For scholars, guides to resources provide invaluable assistance. Historians of the Virgin Islands have given us two excellent research tools: Highfield and Tyson's Slavery in the Danish West Indies: a Bibliography (item #bi 96001144#); and its companion book of selected texts, The Kamina Folk (item #bi 96001142#). Drawing on unique sources, these works offer fresh interpretations of the institution of slavery in the 18th-century Danish West Indies. Highfield identifies patterns of accommodation and resistance (item #bi 96011343#), while Olwig examines the possible African origins of modes of social insertion (item #bi 97009474#). David's "L'histoire religieuse de Martinique au XVIIème siècle" constitutes another important research tool for the study of the Lesser Antilles and French Guiana in the 17th century (item #bi 99005881#).

Fresh avenues of research have been opened for the further exploration of 18th-century French Caribbean slave society and the impact of revolutionary upheaval. Geggus delineates the place of females within the slave population and shows that sexuality placed them in an ambiguous position with respect to their masters (item #bi 96022974#). He also skillfully traces the origins of the naming of Haiti (item #bi 98003357#). Combining the resources of social, economic, and cultural history, Garrigus describes a landed, rural, free-colored elite threatened by rising racial prejudice (item #bi 96010424#), while Pérotin-Dumon stresses the political nature of claims, strategies, and alliances made by Guadeloupian slaves and free-coloreds in the 1790s (item #bi 99006807#). Sugar and Slavery, Family and Race makes a felicitous selection in English of Dessalles' testimony on the end of a planter elite in Martinique (item #bi 99007134#). To Nelly Schmidt we owe the authoritative biography of the famous abolitionist Victor Schoelcher (item #bi 97002493#); her editing of his correspondence throws light on his private persona (item #bi 99007108#). Cottias and Fitte-Duval have begun exploring the origins of the persistent political marginalization of Caribbean women by analyzing the legal and cultural meaning of the abolition of slavery from a gender perspective (item #bi 97003037#).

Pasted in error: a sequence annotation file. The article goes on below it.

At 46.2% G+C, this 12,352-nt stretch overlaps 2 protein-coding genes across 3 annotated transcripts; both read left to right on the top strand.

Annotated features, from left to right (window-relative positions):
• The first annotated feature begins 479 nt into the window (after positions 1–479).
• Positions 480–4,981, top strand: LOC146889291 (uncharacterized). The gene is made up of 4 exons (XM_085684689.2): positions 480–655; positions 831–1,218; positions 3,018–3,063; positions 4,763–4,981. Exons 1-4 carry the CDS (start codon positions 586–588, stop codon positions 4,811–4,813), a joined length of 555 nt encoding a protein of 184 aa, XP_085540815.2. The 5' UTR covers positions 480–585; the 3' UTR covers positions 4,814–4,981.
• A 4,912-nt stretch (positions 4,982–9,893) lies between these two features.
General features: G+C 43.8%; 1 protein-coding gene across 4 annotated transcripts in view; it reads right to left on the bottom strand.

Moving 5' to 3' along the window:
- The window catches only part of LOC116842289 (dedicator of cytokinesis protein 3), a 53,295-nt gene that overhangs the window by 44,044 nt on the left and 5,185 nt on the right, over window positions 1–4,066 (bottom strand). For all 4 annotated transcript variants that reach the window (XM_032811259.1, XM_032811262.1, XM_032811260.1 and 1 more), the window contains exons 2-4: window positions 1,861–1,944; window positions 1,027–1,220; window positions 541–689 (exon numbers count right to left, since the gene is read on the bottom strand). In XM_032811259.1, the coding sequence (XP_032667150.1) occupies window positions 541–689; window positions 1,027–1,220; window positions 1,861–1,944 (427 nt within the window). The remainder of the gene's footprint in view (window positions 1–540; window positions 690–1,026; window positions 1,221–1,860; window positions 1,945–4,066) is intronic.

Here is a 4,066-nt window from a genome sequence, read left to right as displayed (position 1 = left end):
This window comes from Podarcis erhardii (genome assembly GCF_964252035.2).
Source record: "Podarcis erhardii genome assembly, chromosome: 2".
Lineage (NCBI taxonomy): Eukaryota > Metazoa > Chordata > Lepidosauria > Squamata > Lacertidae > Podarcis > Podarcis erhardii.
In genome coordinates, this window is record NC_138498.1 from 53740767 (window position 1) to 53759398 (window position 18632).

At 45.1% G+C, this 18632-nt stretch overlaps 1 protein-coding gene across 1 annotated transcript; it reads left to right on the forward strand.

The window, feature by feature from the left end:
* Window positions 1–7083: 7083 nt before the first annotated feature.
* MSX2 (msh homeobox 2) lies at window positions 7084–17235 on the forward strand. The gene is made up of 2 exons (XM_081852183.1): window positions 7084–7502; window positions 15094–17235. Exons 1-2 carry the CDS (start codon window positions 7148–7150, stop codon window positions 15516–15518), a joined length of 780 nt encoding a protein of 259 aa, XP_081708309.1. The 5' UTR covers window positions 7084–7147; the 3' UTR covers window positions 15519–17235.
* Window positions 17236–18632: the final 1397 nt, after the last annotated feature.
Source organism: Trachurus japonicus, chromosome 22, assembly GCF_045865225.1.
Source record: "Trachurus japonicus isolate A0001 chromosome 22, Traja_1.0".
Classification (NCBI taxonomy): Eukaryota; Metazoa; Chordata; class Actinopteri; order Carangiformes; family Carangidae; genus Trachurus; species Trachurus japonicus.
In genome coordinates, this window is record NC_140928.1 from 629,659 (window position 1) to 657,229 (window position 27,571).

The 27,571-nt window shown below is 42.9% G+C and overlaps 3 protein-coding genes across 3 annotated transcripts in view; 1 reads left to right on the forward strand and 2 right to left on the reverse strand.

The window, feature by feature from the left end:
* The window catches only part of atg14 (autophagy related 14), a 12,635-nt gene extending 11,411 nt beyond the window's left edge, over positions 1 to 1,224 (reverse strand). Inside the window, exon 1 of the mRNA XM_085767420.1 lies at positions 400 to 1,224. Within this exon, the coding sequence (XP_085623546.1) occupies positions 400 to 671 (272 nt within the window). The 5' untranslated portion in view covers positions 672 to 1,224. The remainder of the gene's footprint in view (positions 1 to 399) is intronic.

Turning to other areas of research, ecobiologist Hatzenberger shows the importance of imported species in Guadeloupe's flora during the 1790s, even in woods that were not cleared (item #bi 99006791#); her study exemplifies a recent trend toward environmental history. So, too, does Bégot's sophisticated reading of reactions to the tropical landscape of Martinique in the early 1800s, exhibiting both physiocratic interest and emerging romanticism (item #bi 99006891#).